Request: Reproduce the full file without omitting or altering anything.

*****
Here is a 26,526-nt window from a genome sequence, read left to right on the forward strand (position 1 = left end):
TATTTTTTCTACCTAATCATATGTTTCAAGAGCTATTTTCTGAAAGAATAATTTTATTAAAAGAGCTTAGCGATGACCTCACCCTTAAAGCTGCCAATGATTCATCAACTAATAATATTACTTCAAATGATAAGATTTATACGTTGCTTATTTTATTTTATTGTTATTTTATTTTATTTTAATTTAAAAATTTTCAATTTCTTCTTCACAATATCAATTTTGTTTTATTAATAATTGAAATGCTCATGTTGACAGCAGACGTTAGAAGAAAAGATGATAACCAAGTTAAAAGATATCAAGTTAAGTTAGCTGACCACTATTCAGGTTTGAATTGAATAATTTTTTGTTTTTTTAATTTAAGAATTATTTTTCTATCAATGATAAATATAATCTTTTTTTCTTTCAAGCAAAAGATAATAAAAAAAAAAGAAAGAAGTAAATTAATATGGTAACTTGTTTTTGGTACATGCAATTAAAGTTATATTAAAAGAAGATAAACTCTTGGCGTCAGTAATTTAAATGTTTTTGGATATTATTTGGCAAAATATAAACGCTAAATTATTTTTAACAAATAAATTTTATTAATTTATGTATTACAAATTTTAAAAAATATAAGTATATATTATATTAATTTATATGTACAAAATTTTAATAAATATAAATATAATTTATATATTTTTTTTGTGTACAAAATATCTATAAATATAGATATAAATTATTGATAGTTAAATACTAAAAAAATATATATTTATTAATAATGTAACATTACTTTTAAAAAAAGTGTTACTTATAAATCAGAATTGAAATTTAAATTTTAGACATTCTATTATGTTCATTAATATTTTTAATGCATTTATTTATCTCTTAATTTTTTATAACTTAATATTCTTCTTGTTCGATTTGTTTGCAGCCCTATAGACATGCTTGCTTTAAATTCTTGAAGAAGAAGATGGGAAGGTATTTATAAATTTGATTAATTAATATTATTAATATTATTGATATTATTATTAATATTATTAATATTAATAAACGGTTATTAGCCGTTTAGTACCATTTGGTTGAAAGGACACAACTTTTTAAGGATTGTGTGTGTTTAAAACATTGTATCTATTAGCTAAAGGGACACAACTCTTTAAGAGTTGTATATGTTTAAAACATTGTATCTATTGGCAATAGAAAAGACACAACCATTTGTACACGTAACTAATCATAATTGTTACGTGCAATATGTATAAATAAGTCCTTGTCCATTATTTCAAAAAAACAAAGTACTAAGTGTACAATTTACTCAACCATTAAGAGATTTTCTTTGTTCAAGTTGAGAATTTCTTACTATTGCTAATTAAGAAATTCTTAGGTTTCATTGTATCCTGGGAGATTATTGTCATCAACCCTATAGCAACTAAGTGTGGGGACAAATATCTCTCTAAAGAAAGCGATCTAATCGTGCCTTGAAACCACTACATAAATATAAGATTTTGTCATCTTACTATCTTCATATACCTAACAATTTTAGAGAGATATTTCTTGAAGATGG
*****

Here is a 26,526-nt window from a genome sequence, read left to right on the forward strand (position 1 = left end):
TATTTTTTCTACCTAATCATATGTTTCAAGAGCTATTTTCTGAAAGAATAATTTTATTAAAAGAGCTTAGCGATGACCTCACCCTTAAAGCTGCCAATGATTCATCAACTAATAATATTACTTCAAATGATAAGATTTATACGTTGCTTATTTTATTTTATTGTTATTTTATTTTATTTTAATTTAAAAATTTTCAATTTCTTCTTCACAATATCAATTTTGTTTTATTAATAATTGAAATGCTCATGTTGACAGCAGACGTTAGAAGAAAAGATGATAACCAAGTTAAAAGATATCAAGTTAAGTTAGCTGACCACTATTCAGGTTTGAATTGAATAATTTTTTGTTTTTTTAATTTAAGAATTATTTTTCTATCAATGATAAATATAATCTTTTTTTCTTTCAAGCAAAAGATAATAAAAAAAAAAGAAAGAAGTAAATTAATATGGTAACTTGTTTTTGGTACATGCAATTAAAGTTATATTAAAAGAAGATAAACTCTTGGCGTCAGTAATTTAAATGTTTTTGGATATTATTTGGCAAAATATAAACGCTAAATTATTTTTAACAAATAAATTTTATTAATTTATGTATTACAAATTTTAAAAAATATAAGTATATATTATATTAATTTATATGTACAAAATTTTAATAAATATAAATATAATTTATATATTTTTTTTGTGTACAAAATATCTATAAATATAGATATAAATTATTGATAGTTAAATACTAAAAAAATATATATTTATTAATAATGTAACATTACTTTTAAAAAAAGTGTTACTTATAAATCAGAATTGAAATTTAAATTTTAGACATTCTATTATGTTCATTAATATTTTTAATGCATTTATTTATCTCTTAATTTTTTATAACTTAATATTCTTCTTGTTCGATTTGTTTGCAGCCCTATAGACATGCTTGCTTTAAATTCTTGAAGAAGAAGATGGGAAGGTATTTATAAATTTGATTAATTAATATTATTAATATTATTGATATTATTATTAATATTATTAATATTAATAAACGGTTATTAGCCGTTTAGTACCATTTGGTTGAAAGGACACAACTTTTTAAGGATTGTGTGTGTTTAAAACATTGTATCTATTAGCTAAAGGGACACAACTCTTTAAGAGTTGTATATGTTTAAAACATTGTATCTATTGGCAATAGAAAAGACACAACCATTTGTACACGTAACTAATCATAATTGTTACGTGCAATATGTATAAATAAGTCCTTGTCCATTATTTCAAAAAAACAAAGTACTAAGTGTACAATTTACTCAACCATTAAGAGATTTTCTTTGTTCAAGTTGAGAATTTCTTACTATTGCTAATTAAGAAATTCTTAGGTTTCATTGTATCCTGGGAGATTATTGTCATCAACCCTATAGCAACTAAGTGTGGGGACAAATATCTCTCTAAAGAAAGCGATCTAATCGTGCCTTGAAACCACTACATAAATATAAGATTTTGTCATCTTACTATCTTCATATACCTAACAATTTTAGAGAGATATTTCTTGAAGATGG